Creating compelling new content for each stage of your personas’ buying cycles. It’s tricky and expensive, but is there a better way?
In fact, how important is it to create your own content at all?
Many, many moons ago, I watched a sales colleague tear an article from an industry magazine. He popped it in an envelope, along with a compliments slip saying “I thought you’d find this interesting”. And he posted it to a prospect.
It wasn’t his content. We didn’t write it, and it wasn’t even about our company. But that wasn’t the point. He added value by spotting it, and understanding his prospect well enough to know they’d be interested. It moved the conversation along.
He was using content curation to nurture an opportunity. And it worked.
Why should it be any different now? These days, we have social media, and feeds, and CRM, and e-newsletters, and more content than you could shake a stick at. If anything, it ought to be easier than ever to do the same sort of thing.
And, I’d suggest, it’s more influential, too.
The more content is published online, the less valuable each new piece becomes… and the more we need people who can, reliably, point out the best pieces – the things most relevant to us.
At MOI, we’re always busy with client content, leaving precious little time to spend on our own. So, to keep in touch with our best contacts, we’ve been circulating fortnightly Technology Marketing In Mind updates, with links that are not only useful and interesting, but also relevant to the day job.
Ten issues later, we’ve already learned a few things about how thorough and organised we need to be to justify our place in the ‘Inbox’. Here are a few suggestions we recommend you keep front of mind:
1. Always be looking
If you’re not going to generate new content, another way to add value – and to demonstrate you’re at the forefront of new thought in the industry – is to consistently be the first to show your audience something new.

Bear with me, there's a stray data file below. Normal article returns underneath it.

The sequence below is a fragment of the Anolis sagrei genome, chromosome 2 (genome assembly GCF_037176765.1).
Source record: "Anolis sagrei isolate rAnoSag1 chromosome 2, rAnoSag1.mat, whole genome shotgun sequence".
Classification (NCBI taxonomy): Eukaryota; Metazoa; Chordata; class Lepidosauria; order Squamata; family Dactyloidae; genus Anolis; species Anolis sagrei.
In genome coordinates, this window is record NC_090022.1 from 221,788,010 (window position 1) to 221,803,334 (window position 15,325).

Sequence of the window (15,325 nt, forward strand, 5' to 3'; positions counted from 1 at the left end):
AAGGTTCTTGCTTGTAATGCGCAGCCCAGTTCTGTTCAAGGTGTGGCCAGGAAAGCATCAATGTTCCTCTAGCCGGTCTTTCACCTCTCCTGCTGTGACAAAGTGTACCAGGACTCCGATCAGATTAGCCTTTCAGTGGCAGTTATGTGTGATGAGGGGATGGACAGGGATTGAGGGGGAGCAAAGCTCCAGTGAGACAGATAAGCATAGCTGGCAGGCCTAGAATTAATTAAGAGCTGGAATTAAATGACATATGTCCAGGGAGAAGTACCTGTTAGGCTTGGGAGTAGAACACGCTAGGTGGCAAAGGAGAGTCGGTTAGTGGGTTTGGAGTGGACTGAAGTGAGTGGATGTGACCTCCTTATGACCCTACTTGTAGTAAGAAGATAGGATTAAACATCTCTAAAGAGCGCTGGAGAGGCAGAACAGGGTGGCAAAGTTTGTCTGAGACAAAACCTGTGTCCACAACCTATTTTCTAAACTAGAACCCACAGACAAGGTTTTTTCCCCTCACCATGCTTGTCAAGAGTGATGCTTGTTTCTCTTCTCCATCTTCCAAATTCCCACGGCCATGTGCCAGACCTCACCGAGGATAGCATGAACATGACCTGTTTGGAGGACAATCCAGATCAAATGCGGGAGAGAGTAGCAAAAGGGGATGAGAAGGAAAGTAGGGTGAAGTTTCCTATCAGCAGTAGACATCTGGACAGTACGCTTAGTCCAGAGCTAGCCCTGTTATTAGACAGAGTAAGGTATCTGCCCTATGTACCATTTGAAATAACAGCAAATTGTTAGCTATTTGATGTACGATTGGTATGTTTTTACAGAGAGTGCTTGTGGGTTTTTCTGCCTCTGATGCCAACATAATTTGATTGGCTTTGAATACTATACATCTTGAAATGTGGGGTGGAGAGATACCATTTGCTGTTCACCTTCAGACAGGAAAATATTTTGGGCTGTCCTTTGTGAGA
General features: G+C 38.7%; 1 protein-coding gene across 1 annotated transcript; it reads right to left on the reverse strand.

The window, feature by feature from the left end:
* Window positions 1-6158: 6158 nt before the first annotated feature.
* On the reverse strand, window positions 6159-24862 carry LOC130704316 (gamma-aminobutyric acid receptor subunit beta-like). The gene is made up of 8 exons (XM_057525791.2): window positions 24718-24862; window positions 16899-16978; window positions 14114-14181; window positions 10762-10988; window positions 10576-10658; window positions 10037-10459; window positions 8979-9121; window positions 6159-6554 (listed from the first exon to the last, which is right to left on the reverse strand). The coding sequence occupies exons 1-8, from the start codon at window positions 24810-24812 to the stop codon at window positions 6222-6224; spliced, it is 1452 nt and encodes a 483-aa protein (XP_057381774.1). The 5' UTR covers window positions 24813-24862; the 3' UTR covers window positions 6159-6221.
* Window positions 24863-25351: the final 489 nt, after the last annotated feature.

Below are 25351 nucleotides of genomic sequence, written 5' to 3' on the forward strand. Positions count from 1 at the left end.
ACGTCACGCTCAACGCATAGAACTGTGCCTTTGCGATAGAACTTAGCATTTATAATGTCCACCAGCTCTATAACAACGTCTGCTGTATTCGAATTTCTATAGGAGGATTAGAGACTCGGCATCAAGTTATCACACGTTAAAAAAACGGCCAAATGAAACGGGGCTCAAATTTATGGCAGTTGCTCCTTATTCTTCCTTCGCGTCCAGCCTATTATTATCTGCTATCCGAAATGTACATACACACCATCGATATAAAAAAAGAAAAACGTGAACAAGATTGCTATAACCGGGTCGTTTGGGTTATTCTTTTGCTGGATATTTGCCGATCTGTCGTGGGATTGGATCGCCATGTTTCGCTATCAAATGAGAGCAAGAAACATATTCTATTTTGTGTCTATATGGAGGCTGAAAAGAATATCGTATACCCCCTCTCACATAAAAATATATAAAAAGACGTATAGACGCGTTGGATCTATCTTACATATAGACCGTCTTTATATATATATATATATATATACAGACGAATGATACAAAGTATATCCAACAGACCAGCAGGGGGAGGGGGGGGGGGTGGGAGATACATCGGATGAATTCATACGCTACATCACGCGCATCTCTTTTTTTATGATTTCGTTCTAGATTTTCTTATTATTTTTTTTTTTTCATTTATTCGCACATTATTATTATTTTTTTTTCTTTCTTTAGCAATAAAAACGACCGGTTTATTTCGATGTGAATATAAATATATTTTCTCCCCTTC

It doesn’t matter if you use Twitter, feeds or subscriptions, the point is to cast your net far and wide for the freshest, most interesting material.
2. Understand your audiences
Content needs to be absolutely relevant and useful; to stimulate, inspire or help them do their job. That means you really need to do your homework on personas and buying cycles, just as much as you would with any lead nurturing strategy. In fact, probably more.
3. Take a position
If producing less content of your own is leaving you with a Thought Leadership itch that needs scratching, here’s your chance.
Chances are your prospect is busy, so tell them why they should make time for the content you’ve found, and be clear what you think about it. Add value with your expertise (taking a different tone of voice helps, too).
4. Monitor and refine
Modern content curation has another advantage over my sales friend and his magazine cuttings. You know for sure whether anyone’s reading. So follow up your hunches: what’s popular, what’s not? And why?
The better your view of what people need, the more helpful you can be – and the more attuned you’ll be when some of those nurtured contacts begin to ripen into sales ready leads.
Like anything of real value, it requires a little graft. Content curation is by no means the lazy option. But we’re really pleased with how our updates have been received.
I’m not suggesting you shouldn’t ever come up with your own content. But building an element of curation into your content strategy frees you from churning out STUFF just to satisfy a spreadsheet – and gets you back to speaking up when you’ve something really helpful, insightful or exciting to say.
After all, there’s only so much content that each prospect needs or wants to consume at each stage of their buying cycle, and only so much that’s really good.
Are you going to keep adding to the haystack, or help them find the needle?